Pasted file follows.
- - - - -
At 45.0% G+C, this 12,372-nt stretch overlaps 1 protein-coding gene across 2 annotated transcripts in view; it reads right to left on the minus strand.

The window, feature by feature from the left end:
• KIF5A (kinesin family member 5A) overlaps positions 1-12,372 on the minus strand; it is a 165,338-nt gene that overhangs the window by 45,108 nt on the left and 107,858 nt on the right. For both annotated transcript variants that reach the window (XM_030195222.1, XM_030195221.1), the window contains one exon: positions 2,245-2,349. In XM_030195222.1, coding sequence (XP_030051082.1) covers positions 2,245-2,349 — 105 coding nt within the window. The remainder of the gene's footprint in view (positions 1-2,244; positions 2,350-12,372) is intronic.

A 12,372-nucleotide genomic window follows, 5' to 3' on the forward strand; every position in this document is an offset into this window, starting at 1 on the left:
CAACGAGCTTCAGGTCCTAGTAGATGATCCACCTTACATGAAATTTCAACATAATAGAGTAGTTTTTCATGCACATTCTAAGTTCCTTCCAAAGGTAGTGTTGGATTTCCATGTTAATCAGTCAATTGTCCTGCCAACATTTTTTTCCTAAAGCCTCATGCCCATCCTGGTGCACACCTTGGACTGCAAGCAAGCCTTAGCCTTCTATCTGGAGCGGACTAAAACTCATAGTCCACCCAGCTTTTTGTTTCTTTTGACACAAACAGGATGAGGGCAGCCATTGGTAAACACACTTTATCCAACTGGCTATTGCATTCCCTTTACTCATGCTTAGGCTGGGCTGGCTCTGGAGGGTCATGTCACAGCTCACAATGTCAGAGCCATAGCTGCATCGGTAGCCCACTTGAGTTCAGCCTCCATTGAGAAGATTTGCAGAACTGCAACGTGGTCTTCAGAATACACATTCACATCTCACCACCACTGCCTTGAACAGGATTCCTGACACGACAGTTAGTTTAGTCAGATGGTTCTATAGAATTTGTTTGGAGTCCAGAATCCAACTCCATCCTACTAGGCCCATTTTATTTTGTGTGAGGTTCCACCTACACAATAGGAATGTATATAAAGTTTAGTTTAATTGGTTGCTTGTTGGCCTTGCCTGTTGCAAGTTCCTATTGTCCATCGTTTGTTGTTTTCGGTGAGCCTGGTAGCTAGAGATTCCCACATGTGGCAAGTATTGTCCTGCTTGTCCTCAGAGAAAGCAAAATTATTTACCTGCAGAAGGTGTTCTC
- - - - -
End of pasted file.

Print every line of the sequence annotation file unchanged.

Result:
At 45.0% G+C, this 12,372-nt stretch overlaps 1 protein-coding gene across 2 annotated transcripts in view; it reads right to left on the minus strand.

The window, feature by feature from the left end:
• KIF5A (kinesin family member 5A) overlaps positions 1-12,372 on the minus strand; it is a 165,338-nt gene that overhangs the window by 45,108 nt on the left and 107,858 nt on the right. For both annotated transcript variants that reach the window (XM_030195222.1, XM_030195221.1), the window contains one exon: positions 2,245-2,349. In XM_030195222.1, coding sequence (XP_030051082.1) covers positions 2,245-2,349 — 105 coding nt within the window. The remainder of the gene's footprint in view (positions 1-2,244; positions 2,350-12,372) is intronic.

A 12,372-nucleotide genomic window follows, 5' to 3' on the forward strand; every position in this document is an offset into this window, starting at 1 on the left:
CAACGAGCTTCAGGTCCTAGTAGATGATCCACCTTACATGAAATTTCAACATAATAGAGTAGTTTTTCATGCACATTCTAAGTTCCTTCCAAAGGTAGTGTTGGATTTCCATGTTAATCAGTCAATTGTCCTGCCAACATTTTTTTCCTAAAGCCTCATGCCCATCCTGGTGCACACCTTGGACTGCAAGCAAGCCTTAGCCTTCTATCTGGAGCGGACTAAAACTCATAGTCCACCCAGCTTTTTGTTTCTTTTGACACAAACAGGATGAGGGCAGCCATTGGTAAACACACTTTATCCAACTGGCTATTGCATTCCCTTTACTCATGCTTAGGCTGGGCTGGCTCTGGAGGGTCATGTCACAGCTCACAATGTCAGAGCCATAGCTGCATCGGTAGCCCACTTGAGTTCAGCCTCCATTGAGAAGATTTGCAGAACTGCAACGTGGTCTTCAGAATACACATTCACATCTCACCACCACTGCCTTGAACAGGATTCCTGACACGACAGTTAGTTTAGTCAGATGGTTCTATAGAATTTGTTTGGAGTCCAGAATCCAACTCCATCCTACTAGGCCCATTTTATTTTGTGTGAGGTTCCACCTACACAATAGGAATGTATATAAAGTTTAGTTTAATTGGTTGCTTGTTGGCCTTGCCTGTTGCAAGTTCCTATTGTCCATCGTTTGTTGTTTTCGGTGAGCCTGGTAGCTAGAGATTCCCACATGTGGCAAGTATTGTCCTGCTTGTCCTCAGAGAAAGCAAAATTATTTACCTGCAGAAGGTGTTCTC